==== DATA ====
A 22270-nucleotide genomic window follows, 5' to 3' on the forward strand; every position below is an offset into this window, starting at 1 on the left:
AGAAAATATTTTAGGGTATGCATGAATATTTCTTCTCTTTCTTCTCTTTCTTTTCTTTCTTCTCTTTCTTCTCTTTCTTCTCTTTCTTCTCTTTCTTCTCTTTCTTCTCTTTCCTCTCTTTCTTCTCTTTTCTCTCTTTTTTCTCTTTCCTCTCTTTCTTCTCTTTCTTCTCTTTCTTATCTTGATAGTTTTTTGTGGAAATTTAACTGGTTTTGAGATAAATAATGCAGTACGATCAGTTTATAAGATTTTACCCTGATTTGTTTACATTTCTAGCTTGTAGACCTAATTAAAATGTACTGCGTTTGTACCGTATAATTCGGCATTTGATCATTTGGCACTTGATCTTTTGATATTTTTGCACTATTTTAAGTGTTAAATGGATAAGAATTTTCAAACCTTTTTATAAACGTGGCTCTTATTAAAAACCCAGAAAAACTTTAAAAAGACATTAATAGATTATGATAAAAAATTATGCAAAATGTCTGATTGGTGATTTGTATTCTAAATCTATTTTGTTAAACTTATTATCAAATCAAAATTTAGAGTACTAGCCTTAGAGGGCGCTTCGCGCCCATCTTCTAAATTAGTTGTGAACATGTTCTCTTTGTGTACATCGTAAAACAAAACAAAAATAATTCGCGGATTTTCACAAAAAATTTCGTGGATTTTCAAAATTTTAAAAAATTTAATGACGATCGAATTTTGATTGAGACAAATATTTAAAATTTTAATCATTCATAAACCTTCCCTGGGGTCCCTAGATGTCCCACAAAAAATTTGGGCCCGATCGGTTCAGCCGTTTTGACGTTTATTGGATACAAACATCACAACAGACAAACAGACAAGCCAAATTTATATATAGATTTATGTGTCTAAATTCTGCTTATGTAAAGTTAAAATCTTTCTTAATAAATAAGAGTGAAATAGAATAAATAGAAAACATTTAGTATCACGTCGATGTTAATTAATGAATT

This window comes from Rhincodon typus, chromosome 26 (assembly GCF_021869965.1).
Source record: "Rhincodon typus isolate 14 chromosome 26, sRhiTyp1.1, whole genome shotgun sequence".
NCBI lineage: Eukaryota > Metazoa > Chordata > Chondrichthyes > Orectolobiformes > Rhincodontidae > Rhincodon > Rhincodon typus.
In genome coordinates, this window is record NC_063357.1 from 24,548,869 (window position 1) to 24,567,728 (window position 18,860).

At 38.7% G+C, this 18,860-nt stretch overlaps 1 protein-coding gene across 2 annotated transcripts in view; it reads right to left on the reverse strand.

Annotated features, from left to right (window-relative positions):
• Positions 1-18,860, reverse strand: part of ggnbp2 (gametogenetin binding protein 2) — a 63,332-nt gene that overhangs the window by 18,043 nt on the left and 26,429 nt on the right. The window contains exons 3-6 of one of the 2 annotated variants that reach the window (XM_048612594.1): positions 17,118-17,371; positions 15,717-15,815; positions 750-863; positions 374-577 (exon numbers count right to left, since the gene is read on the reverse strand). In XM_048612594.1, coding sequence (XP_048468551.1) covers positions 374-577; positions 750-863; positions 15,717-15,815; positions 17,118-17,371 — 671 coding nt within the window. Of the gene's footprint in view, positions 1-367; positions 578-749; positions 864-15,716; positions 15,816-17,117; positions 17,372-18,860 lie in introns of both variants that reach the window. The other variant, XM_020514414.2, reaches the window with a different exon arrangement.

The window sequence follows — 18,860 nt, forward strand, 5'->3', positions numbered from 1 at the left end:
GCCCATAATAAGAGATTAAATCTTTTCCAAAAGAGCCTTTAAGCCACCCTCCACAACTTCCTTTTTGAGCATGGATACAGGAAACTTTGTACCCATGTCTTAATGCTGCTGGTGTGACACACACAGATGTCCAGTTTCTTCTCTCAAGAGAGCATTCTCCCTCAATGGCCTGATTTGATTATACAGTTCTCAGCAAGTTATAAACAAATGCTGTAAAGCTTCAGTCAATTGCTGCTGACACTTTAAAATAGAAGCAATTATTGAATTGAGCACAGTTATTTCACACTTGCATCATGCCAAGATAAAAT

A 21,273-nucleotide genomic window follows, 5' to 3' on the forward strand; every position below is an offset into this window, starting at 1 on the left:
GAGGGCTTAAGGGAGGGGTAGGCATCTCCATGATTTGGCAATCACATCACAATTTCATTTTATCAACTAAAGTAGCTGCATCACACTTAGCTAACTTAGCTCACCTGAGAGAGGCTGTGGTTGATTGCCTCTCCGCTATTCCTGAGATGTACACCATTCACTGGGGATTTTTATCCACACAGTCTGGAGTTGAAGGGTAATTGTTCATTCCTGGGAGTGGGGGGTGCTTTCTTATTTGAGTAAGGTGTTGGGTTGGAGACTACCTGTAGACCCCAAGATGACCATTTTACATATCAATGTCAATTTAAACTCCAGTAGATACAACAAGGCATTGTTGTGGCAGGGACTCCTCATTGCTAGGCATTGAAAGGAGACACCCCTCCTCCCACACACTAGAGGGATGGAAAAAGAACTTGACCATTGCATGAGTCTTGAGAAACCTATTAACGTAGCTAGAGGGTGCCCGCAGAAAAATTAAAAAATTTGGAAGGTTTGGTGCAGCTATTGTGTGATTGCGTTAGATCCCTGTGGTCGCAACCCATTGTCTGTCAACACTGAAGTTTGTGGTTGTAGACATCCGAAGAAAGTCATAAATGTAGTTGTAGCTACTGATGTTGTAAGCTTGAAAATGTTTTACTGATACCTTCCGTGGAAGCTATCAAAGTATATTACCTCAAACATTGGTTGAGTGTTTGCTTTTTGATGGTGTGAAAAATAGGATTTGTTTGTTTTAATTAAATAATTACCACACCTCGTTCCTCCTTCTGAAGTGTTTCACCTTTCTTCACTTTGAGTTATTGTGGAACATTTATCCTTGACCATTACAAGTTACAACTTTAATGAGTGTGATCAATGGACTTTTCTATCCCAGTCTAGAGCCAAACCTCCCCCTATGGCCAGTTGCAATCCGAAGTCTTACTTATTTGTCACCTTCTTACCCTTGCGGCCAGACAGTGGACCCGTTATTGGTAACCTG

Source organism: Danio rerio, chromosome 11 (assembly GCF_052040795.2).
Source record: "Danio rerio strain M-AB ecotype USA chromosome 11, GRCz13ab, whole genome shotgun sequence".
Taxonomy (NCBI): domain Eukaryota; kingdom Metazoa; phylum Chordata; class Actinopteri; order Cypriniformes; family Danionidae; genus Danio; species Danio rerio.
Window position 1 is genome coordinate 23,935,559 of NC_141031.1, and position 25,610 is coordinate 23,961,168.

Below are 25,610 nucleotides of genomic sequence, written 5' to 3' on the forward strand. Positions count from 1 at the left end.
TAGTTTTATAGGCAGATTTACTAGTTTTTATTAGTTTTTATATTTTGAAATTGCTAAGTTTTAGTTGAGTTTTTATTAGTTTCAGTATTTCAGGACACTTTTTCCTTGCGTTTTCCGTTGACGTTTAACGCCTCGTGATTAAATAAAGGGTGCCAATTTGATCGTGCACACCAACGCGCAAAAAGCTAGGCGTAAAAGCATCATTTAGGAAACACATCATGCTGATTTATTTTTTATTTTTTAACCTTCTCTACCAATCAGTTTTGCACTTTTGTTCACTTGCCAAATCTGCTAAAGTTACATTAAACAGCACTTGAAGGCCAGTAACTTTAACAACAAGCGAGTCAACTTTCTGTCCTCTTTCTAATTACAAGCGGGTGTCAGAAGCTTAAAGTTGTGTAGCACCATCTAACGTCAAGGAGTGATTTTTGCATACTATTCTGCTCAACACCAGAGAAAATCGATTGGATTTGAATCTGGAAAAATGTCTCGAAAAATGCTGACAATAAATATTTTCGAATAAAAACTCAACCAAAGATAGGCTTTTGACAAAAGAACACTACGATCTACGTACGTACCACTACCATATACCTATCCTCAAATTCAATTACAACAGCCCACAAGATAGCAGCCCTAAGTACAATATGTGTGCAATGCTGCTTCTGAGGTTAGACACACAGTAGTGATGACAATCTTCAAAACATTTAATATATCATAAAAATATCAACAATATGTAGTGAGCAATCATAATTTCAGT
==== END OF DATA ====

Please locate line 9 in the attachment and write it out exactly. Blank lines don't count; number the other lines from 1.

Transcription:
• Positions 1-18,860, reverse strand: part of ggnbp2 (gametogenetin binding protein 2) — a 63,332-nt gene that overhangs the window by 18,043 nt on the left and 26,429 nt on the right. The window contains exons 3-6 of one of the 2 annotated variants that reach the window (XM_048612594.1): positions 17,118-17,371; positions 15,717-15,815; positions 750-863; positions 374-577 (exon numbers count right to left, since the gene is read on the reverse strand). In XM_048612594.1, coding sequence (XP_048468551.1) covers positions 374-577; positions 750-863; positions 15,717-15,815; positions 17,118-17,371 — 671 coding nt within the window. Of the gene's footprint in view, positions 1-367; positions 578-749; positions 864-15,716; positions 15,816-17,117; positions 17,372-18,860 lie in introns of both variants that reach the window. The other variant, XM_020514414.2, reaches the window with a different exon arrangement.